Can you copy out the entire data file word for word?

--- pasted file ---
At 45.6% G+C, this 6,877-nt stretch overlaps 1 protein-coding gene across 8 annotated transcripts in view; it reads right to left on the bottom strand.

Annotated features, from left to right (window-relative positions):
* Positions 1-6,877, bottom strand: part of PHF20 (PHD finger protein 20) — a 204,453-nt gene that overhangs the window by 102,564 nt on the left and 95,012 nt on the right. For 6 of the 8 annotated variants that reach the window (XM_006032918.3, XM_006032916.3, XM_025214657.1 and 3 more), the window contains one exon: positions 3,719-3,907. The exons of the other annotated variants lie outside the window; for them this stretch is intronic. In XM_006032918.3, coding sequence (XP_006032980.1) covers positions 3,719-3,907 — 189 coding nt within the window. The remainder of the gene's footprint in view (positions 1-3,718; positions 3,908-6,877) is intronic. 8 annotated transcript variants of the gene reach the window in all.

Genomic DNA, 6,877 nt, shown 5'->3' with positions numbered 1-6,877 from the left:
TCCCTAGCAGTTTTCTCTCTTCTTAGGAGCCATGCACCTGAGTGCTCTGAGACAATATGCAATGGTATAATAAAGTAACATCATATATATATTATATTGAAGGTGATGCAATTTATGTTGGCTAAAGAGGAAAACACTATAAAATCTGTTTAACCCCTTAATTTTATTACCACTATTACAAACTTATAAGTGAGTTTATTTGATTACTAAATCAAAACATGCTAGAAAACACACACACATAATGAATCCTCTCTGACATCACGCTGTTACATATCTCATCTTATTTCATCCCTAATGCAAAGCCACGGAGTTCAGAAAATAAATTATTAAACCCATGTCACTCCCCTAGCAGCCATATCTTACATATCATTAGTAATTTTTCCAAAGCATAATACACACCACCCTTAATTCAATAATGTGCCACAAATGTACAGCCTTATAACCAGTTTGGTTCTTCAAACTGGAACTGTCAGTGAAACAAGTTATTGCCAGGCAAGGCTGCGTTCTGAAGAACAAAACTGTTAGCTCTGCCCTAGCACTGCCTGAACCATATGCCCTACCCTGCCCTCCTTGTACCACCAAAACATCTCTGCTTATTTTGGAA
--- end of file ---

At 45.6% G+C, this 6,877-nt stretch overlaps 1 protein-coding gene across 8 annotated transcripts in view; it reads right to left on the bottom strand.

Annotated features, from left to right (window-relative positions):
* Positions 1-6,877, bottom strand: part of PHF20 (PHD finger protein 20) — a 204,453-nt gene that overhangs the window by 102,564 nt on the left and 95,012 nt on the right. For 6 of the 8 annotated variants that reach the window (XM_006032918.3, XM_006032916.3, XM_025214657.1 and 3 more), the window contains one exon: positions 3,719-3,907. The exons of the other annotated variants lie outside the window; for them this stretch is intronic. In XM_006032918.3, coding sequence (XP_006032980.1) covers positions 3,719-3,907 — 189 coding nt within the window. The remainder of the gene's footprint in view (positions 1-3,718; positions 3,908-6,877) is intronic. 8 annotated transcript variants of the gene reach the window in all.

Genomic DNA, 6,877 nt, shown 5'->3' with positions numbered 1-6,877 from the left:
TCCCTAGCAGTTTTCTCTCTTCTTAGGAGCCATGCACCTGAGTGCTCTGAGACAATATGCAATGGTATAATAAAGTAACATCATATATATATTATATTGAAGGTGATGCAATTTATGTTGGCTAAAGAGGAAAACACTATAAAATCTGTTTAACCCCTTAATTTTATTACCACTATTACAAACTTATAAGTGAGTTTATTTGATTACTAAATCAAAACATGCTAGAAAACACACACACATAATGAATCCTCTCTGACATCACGCTGTTACATATCTCATCTTATTTCATCCCTAATGCAAAGCCACGGAGTTCAGAAAATAAATTATTAAACCCATGTCACTCCCCTAGCAGCCATATCTTACATATCATTAGTAATTTTTCCAAAGCATAATACACACCACCCTTAATTCAATAATGTGCCACAAATGTACAGCCTTATAACCAGTTTGGTTCTTCAAACTGGAACTGTCAGTGAAACAAGTTATTGCCAGGCAAGGCTGCGTTCTGAAGAACAAAACTGTTAGCTCTGCCCTAGCACTGCCTGAACCATATGCCCTACCCTGCCCTCCTTGTACCACCAAAACATCTCTGCTTATTTTGGAA